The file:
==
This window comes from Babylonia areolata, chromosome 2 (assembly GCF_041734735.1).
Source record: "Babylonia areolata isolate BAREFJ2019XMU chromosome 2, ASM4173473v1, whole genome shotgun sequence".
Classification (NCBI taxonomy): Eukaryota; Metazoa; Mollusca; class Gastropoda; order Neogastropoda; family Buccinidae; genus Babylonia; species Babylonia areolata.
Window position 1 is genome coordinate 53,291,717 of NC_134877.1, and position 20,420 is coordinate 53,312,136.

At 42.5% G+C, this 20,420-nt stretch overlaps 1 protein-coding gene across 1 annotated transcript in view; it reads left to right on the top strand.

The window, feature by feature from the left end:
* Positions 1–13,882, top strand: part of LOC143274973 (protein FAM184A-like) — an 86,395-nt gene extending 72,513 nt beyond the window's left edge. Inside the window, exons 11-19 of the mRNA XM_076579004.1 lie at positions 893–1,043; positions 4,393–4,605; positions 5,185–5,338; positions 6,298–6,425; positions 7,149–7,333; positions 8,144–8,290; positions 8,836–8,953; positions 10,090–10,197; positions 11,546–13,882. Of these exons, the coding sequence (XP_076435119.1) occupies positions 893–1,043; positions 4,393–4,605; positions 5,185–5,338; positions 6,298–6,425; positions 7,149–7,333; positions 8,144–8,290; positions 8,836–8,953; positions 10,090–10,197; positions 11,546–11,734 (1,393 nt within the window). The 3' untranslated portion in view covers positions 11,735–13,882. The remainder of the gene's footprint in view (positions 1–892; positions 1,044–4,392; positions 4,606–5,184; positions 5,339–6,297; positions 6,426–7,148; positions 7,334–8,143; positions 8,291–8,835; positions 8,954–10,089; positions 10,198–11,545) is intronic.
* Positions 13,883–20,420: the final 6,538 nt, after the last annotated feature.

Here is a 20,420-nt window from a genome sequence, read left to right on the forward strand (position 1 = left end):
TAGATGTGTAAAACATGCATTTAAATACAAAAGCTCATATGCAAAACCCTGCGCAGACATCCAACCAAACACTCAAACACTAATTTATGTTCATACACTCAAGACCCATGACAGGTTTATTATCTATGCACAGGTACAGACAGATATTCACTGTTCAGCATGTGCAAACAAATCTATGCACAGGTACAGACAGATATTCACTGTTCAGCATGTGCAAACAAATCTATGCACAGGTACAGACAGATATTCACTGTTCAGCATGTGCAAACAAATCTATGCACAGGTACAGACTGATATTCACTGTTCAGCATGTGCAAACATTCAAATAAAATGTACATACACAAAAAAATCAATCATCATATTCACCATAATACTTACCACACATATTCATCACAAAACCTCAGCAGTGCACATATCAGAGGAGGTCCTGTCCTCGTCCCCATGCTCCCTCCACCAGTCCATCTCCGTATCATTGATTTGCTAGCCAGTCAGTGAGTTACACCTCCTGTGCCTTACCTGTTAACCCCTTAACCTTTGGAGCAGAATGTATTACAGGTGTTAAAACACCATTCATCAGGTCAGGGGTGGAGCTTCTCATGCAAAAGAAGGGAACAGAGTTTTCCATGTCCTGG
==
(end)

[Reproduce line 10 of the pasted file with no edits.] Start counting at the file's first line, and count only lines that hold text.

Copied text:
TAGATGTGTAAAACATGCATTTAAATACAAAAGCTCATATGCAAAACCCTGCGCAGACATCCAACCAAACACTCAAACACTAATTTATGTTCATACACTCAAGACCCATGACAGGTTTATTATCTATGCACAGGTACAGACAGATATTCACTGTTCAGCATGTGCAAACAAATCTATGCACAGGTACAGACAGATATTCACTGTTCAGCATGTGCAAACAAATCTATGCACAGGTACAGACAGATATTCACTGTTCAGCATGTGCAAACAAATCTATGCACAGGTACAGACTGATATTCACTGTTCAGCATGTGCAAACATTCAAATAAAATGTACATACACAAAAAAATCAATCATCATATTCACCATAATACTTACCACACATATTCATCACAAAACCTCAGCAGTGCACATATCAGAGGAGGTCCTGTCCTCGTCCCCATGCTCCCTCCACCAGTCCATCTCCGTATCATTGATTTGCTAGCCAGTCAGTGAGTTACACCTCCTGTGCCTTACCTGTTAACCCCTTAACCTTTGGAGCAGAATGTATTACAGGTGTTAAAACACCATTCATCAGGTCAGGGGTGGAGCTTCTCATGCAAAAGAAGGGAACAGAGTTTTCCATGTCCTGG